A couple of weeks ago, New York Times just published an article on the safety of getting your neck adjusted by a chiropractor. Honestly, this has been discussed so many times and the article offered no new information. I highly don’t recommend reading it.
The studies they cited were from years ago. There were also many quotes from medical professionals (e.g., TikTok influencer Dr. Betsy Grunch) with no follow-up on if these opinions are supported by research studies.
For example, the article mentioned that a certain Dr Hilibrand (chief of spine surgery at the Rothman Orthopaedic Institute in Philadelphia) recommends over-the-counter pain medications as first-line treatment.
Um, hello? There is a plethora of evidence to suggest that over-the-counter pain medications do not help with chronic pain. Furthermore, clinical guidelines (even those from the United States) do not have medication listed as first-line treatment!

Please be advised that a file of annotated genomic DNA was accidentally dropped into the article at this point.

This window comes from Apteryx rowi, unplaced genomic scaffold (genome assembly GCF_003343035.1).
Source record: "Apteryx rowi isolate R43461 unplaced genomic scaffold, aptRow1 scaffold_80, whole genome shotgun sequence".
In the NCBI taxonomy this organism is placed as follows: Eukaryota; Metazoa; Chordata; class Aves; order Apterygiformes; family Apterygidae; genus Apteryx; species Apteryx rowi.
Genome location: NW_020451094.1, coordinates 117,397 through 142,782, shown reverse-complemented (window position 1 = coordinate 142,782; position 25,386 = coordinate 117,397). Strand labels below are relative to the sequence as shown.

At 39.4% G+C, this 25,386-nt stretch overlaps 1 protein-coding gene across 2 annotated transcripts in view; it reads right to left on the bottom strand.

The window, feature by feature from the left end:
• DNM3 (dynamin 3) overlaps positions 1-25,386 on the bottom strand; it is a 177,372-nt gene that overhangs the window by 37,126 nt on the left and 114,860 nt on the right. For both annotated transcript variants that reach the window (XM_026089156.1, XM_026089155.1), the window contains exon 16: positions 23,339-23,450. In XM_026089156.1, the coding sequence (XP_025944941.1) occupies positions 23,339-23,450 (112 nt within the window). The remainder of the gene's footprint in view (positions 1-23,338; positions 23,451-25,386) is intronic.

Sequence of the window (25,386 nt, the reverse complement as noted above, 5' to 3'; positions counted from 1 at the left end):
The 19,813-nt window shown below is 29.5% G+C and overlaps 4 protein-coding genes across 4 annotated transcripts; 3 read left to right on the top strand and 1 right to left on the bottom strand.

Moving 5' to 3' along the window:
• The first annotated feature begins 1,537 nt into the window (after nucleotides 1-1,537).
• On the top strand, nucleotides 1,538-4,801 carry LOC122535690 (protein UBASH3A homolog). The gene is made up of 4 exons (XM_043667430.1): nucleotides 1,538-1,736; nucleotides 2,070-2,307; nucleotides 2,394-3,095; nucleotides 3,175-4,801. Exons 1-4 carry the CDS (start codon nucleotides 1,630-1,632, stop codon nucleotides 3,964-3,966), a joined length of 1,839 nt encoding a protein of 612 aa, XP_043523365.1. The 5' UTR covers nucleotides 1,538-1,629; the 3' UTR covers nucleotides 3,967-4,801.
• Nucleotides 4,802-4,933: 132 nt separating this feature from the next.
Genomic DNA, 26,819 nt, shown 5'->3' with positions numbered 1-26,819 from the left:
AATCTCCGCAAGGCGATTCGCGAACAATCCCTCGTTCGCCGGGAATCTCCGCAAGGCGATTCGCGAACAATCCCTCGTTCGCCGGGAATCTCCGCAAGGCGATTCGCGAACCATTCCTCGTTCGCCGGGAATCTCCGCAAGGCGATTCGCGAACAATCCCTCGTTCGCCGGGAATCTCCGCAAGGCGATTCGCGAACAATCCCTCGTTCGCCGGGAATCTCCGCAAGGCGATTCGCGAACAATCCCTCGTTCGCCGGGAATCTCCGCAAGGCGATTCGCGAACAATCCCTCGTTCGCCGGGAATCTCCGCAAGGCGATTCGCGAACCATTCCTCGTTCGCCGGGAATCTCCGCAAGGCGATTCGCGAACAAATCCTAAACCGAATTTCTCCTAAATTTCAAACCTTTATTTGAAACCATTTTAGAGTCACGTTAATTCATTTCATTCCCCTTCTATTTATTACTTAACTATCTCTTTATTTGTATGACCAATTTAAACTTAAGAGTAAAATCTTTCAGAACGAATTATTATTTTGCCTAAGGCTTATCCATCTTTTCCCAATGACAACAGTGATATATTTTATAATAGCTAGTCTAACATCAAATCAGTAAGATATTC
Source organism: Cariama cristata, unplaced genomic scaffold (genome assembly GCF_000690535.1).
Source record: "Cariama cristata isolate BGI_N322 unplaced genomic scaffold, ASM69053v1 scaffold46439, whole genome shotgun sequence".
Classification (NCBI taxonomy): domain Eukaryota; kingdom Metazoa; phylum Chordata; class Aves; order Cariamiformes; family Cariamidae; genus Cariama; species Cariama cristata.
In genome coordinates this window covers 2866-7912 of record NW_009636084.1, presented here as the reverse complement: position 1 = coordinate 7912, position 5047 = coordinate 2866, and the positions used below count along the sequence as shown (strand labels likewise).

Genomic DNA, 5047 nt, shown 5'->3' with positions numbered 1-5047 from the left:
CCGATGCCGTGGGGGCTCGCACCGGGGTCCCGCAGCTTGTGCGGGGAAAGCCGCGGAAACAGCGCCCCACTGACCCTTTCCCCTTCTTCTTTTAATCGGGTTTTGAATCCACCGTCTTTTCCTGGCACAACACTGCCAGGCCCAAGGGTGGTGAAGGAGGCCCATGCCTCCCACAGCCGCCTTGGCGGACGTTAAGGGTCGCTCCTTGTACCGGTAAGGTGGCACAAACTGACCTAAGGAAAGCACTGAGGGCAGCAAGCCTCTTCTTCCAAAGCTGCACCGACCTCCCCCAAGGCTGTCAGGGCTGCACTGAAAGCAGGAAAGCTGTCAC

I understand the appeal of quoting a famous physician But appeal to authority is literally a fallacy! Please at least follow-up with studies that either support or refute their suggestion. This will ultimately benefit your reader!
It is a bit concerning that you directed your readers from chiropractic adjustments, which you agree as largely safe, to a treatment that is no better or even worse!
Medication is not first-line treatment. Not for many years.
It is true that there are not as many clinical guidelines for neck pain as there are for back pain. I’ll give you that. However, they do exist. It’s absolutely disappointing that the journalist made zero reference to them!
A study investigating clinical guidelines reported weak evidence to support the use of medication for neck pain. According to the authors, weak evidence means the recommendations were based on experts rather than clinical studies. In other words, there is no real evidence to suggest that medication is helpful.
But this didn’t stop Dr Hilibrand from claiming them to be first-line treatment.